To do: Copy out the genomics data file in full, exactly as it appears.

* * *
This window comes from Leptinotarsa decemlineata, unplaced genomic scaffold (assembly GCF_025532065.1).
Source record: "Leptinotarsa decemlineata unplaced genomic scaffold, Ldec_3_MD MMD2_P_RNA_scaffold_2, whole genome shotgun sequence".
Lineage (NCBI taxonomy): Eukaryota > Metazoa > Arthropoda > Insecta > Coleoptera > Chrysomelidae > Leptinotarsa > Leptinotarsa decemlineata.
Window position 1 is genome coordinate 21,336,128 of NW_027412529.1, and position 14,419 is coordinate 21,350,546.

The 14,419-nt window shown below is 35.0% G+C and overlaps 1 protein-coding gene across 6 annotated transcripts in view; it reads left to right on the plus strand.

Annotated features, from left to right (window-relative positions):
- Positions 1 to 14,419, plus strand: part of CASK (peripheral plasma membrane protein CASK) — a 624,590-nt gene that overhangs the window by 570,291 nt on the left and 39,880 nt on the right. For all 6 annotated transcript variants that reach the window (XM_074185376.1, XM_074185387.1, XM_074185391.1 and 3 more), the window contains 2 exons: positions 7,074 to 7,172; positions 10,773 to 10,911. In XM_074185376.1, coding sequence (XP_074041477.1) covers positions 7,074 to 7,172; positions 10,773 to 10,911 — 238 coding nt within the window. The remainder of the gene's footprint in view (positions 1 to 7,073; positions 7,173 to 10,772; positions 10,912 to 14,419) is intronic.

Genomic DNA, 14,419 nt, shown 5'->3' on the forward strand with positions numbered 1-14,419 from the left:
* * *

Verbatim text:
This window comes from Leptinotarsa decemlineata, unplaced genomic scaffold (assembly GCF_025532065.1).
Source record: "Leptinotarsa decemlineata unplaced genomic scaffold, Ldec_3_MD MMD2_P_RNA_scaffold_2, whole genome shotgun sequence".
Lineage (NCBI taxonomy): Eukaryota > Metazoa > Arthropoda > Insecta > Coleoptera > Chrysomelidae > Leptinotarsa > Leptinotarsa decemlineata.
Window position 1 is genome coordinate 21,336,128 of NW_027412529.1, and position 14,419 is coordinate 21,350,546.

The 14,419-nt window shown below is 35.0% G+C and overlaps 1 protein-coding gene across 6 annotated transcripts in view; it reads left to right on the plus strand.

Annotated features, from left to right (window-relative positions):
- Positions 1 to 14,419, plus strand: part of CASK (peripheral plasma membrane protein CASK) — a 624,590-nt gene that overhangs the window by 570,291 nt on the left and 39,880 nt on the right. For all 6 annotated transcript variants that reach the window (XM_074185376.1, XM_074185387.1, XM_074185391.1 and 3 more), the window contains 2 exons: positions 7,074 to 7,172; positions 10,773 to 10,911. In XM_074185376.1, coding sequence (XP_074041477.1) covers positions 7,074 to 7,172; positions 10,773 to 10,911 — 238 coding nt within the window. The remainder of the gene's footprint in view (positions 1 to 7,073; positions 7,173 to 10,772; positions 10,912 to 14,419) is intronic.

Genomic DNA, 14,419 nt, shown 5'->3' on the forward strand with positions numbered 1-14,419 from the left: